Underneath it all, there’s a poem.
Technoautobiography is a piece which travels through intellectual abstraction, personal narrative, and philosophical quotes by way of a simple college essay format and an editor’s touch of red blue ink. You come away from his Technoautobiography relating to the repetitive desire to “put words on paper,” whether that is through the means of a computer, a fountain pen, or–in this particular case–a typewriter.
We made it to 2015! Today has been beautiful. I’m thankful for the sun. Here’s a poem that I wrote five years ago: “Take.” I’ve been rewriting it ever since. Sharing “Take” comes at a fitting time. As 2014 transitioned into 2015, I woke from several visceral dreams and nightmares. The Read more…
“Couple #1” is the first in a series of poems called “The Couple Series.” It was conceived when–following a breakup and other intense life stuff–I somewhat impulsively decided to fly to Hawaii and backpack through the islands.
Natalie, the woman who created the poetry prompt, asked for something focused on Japan, lost love, new love, and nostalgia–all tied in with blossoming sakura.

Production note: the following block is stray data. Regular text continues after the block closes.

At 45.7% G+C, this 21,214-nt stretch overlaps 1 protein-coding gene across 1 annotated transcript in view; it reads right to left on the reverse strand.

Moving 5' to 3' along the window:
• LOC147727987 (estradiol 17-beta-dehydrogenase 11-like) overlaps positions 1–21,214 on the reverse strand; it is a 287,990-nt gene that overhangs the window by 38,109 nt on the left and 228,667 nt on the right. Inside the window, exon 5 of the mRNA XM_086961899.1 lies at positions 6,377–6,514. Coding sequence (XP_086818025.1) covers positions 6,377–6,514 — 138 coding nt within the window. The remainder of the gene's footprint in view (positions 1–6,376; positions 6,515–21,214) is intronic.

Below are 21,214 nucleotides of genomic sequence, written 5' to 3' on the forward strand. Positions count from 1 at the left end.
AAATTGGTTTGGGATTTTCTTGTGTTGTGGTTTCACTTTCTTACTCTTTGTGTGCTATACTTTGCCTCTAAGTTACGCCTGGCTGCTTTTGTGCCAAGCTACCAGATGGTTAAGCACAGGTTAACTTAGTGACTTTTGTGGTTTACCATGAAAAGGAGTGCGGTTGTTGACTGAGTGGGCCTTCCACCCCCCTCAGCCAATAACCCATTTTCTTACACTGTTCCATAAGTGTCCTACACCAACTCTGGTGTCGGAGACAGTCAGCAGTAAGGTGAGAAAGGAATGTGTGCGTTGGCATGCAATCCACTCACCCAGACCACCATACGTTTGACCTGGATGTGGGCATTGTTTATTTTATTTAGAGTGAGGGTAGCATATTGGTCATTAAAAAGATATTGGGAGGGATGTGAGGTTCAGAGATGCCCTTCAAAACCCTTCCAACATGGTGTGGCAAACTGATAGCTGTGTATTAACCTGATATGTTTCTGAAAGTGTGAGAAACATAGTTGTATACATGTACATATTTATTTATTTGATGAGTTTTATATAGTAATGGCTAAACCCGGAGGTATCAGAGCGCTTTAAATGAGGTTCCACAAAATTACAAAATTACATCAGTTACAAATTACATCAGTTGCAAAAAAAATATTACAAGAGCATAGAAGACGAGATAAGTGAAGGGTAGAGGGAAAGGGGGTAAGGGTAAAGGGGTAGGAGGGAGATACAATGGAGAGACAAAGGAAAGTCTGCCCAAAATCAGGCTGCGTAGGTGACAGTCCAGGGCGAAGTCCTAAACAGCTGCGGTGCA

There’s something immediately cute and nostalgic about this contraption. It’s retro, but certainly not vintage. Strangely pseudo-futuristic, like a kid’s toy from the 90’s taking a stab at potentially awesome technology just around the bend.
Meet Hemingwrite: billed as a distraction free digital typewriter, this keyboard-meets-screen is essentially a word processor that syncs up to the cloud in real-time so you never have to worry about losing a sentence or falling down the Wikipedia k-hole rabbit-hole.
Captivated by conversation, tapas and wine, attendees were enthralled by the night. In a literary wonderland reflected through timeless glass, everyone bubbled. Princeton Library celebrations were led by live classical music, auctions, vendors, food, dancing, and free poetry. I’m honored Typewriter Poetry played a small role in the enchantment, even if it was for one night (and one night, only).